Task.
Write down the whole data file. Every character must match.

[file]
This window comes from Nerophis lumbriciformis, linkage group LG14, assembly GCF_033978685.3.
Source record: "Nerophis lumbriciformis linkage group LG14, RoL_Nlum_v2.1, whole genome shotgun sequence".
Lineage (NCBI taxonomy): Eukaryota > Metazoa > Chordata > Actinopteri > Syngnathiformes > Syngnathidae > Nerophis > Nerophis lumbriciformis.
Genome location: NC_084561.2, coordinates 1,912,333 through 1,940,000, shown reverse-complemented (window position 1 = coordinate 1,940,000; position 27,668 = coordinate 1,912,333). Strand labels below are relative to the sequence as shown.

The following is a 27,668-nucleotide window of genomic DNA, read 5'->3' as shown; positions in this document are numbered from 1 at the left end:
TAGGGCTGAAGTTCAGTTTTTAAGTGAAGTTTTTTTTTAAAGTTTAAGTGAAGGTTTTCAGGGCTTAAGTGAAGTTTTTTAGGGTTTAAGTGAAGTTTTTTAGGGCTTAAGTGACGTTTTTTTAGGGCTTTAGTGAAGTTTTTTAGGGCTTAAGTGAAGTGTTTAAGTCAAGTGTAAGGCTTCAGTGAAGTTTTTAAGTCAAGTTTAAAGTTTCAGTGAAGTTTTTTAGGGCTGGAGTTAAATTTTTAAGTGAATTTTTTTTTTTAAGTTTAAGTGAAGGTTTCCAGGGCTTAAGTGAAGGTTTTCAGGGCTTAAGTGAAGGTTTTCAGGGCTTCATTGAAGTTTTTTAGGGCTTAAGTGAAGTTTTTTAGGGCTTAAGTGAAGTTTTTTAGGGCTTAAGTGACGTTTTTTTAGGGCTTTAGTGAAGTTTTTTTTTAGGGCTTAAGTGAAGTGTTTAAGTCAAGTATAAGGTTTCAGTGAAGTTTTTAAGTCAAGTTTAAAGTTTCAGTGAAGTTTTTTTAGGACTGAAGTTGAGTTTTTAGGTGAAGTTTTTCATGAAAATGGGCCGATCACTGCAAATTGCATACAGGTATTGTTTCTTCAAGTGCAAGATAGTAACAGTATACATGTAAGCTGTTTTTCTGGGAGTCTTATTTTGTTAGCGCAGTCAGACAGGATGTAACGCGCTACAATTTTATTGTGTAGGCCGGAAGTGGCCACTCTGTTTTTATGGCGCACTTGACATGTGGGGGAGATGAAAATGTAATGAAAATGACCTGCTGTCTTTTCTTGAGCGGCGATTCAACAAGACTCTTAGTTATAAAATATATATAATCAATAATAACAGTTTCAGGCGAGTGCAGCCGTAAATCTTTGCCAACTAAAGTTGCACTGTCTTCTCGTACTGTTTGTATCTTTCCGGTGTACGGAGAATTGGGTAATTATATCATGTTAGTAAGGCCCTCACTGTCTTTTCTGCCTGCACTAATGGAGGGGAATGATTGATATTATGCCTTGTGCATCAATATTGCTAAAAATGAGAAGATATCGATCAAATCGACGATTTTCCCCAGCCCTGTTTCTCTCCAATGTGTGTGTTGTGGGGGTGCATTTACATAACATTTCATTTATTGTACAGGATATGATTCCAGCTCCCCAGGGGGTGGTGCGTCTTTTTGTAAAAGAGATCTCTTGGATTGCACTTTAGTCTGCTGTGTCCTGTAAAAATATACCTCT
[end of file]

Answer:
This window comes from Nerophis lumbriciformis, linkage group LG14, assembly GCF_033978685.3.
Source record: "Nerophis lumbriciformis linkage group LG14, RoL_Nlum_v2.1, whole genome shotgun sequence".
Lineage (NCBI taxonomy): Eukaryota > Metazoa > Chordata > Actinopteri > Syngnathiformes > Syngnathidae > Nerophis > Nerophis lumbriciformis.
Genome location: NC_084561.2, coordinates 1,912,333 through 1,940,000, shown reverse-complemented (window position 1 = coordinate 1,940,000; position 27,668 = coordinate 1,912,333). Strand labels below are relative to the sequence as shown.

The following is a 27,668-nucleotide window of genomic DNA, read 5'->3' as shown; positions in this document are numbered from 1 at the left end:
TAGGGCTGAAGTTCAGTTTTTAAGTGAAGTTTTTTTTTAAAGTTTAAGTGAAGGTTTTCAGGGCTTAAGTGAAGTTTTTTAGGGTTTAAGTGAAGTTTTTTAGGGCTTAAGTGACGTTTTTTTAGGGCTTTAGTGAAGTTTTTTAGGGCTTAAGTGAAGTGTTTAAGTCAAGTGTAAGGCTTCAGTGAAGTTTTTAAGTCAAGTTTAAAGTTTCAGTGAAGTTTTTTAGGGCTGGAGTTAAATTTTTAAGTGAATTTTTTTTTTTAAGTTTAAGTGAAGGTTTCCAGGGCTTAAGTGAAGGTTTTCAGGGCTTAAGTGAAGGTTTTCAGGGCTTCATTGAAGTTTTTTAGGGCTTAAGTGAAGTTTTTTAGGGCTTAAGTGAAGTTTTTTAGGGCTTAAGTGACGTTTTTTTAGGGCTTTAGTGAAGTTTTTTTTTAGGGCTTAAGTGAAGTGTTTAAGTCAAGTATAAGGTTTCAGTGAAGTTTTTAAGTCAAGTTTAAAGTTTCAGTGAAGTTTTTTTAGGACTGAAGTTGAGTTTTTAGGTGAAGTTTTTCATGAAAATGGGCCGATCACTGCAAATTGCATACAGGTATTGTTTCTTCAAGTGCAAGATAGTAACAGTATACATGTAAGCTGTTTTTCTGGGAGTCTTATTTTGTTAGCGCAGTCAGACAGGATGTAACGCGCTACAATTTTATTGTGTAGGCCGGAAGTGGCCACTCTGTTTTTATGGCGCACTTGACATGTGGGGGAGATGAAAATGTAATGAAAATGACCTGCTGTCTTTTCTTGAGCGGCGATTCAACAAGACTCTTAGTTATAAAATATATATAATCAATAATAACAGTTTCAGGCGAGTGCAGCCGTAAATCTTTGCCAACTAAAGTTGCACTGTCTTCTCGTACTGTTTGTATCTTTCCGGTGTACGGAGAATTGGGTAATTATATCATGTTAGTAAGGCCCTCACTGTCTTTTCTGCCTGCACTAATGGAGGGGAATGATTGATATTATGCCTTGTGCATCAATATTGCTAAAAATGAGAAGATATCGATCAAATCGACGATTTTCCCCAGCCCTGTTTCTCTCCAATGTGTGTGTTGTGGGGGTGCATTTACATAACATTTCATTTATTGTACAGGATATGATTCCAGCTCCCCAGGGGGTGGTGCGTCTTTTTGTAAAAGAGATCTCTTGGATTGCACTTTAGTCTGCTGTGTCCTGTAAAAATATACCTCT